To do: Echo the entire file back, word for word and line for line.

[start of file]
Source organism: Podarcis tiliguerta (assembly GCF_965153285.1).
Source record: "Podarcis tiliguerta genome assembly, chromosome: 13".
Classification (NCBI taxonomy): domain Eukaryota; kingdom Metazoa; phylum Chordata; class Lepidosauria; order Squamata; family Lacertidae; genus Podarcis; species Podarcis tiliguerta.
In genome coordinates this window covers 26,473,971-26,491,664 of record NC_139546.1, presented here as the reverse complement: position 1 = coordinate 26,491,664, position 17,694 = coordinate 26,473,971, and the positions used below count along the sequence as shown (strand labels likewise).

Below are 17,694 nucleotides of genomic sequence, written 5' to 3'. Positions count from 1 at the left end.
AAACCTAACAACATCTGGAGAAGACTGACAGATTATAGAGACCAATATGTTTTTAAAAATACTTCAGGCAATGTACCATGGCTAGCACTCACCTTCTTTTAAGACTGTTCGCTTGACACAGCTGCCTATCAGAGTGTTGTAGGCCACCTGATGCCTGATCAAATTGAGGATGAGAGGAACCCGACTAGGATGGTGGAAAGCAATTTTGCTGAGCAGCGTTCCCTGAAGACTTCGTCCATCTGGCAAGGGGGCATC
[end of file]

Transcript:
Source organism: Podarcis tiliguerta (assembly GCF_965153285.1).
Source record: "Podarcis tiliguerta genome assembly, chromosome: 13".
Classification (NCBI taxonomy): domain Eukaryota; kingdom Metazoa; phylum Chordata; class Lepidosauria; order Squamata; family Lacertidae; genus Podarcis; species Podarcis tiliguerta.
In genome coordinates this window covers 26,473,971-26,491,664 of record NC_139546.1, presented here as the reverse complement: position 1 = coordinate 26,491,664, position 17,694 = coordinate 26,473,971, and the positions used below count along the sequence as shown (strand labels likewise).

Below are 17,694 nucleotides of genomic sequence, written 5' to 3'. Positions count from 1 at the left end.
AAACCTAACAACATCTGGAGAAGACTGACAGATTATAGAGACCAATATGTTTTTAAAAATACTTCAGGCAATGTACCATGGCTAGCACTCACCTTCTTTTAAGACTGTTCGCTTGACACAGCTGCCTATCAGAGTGTTGTAGGCCACCTGATGCCTGATCAAATTGAGGATGAGAGGAACCCGACTAGGATGGTGGAAAGCAATTTTGCTGAGCAGCGTTCCCTGAAGACTTCGTCCATCTGGCAAGGGGGCATC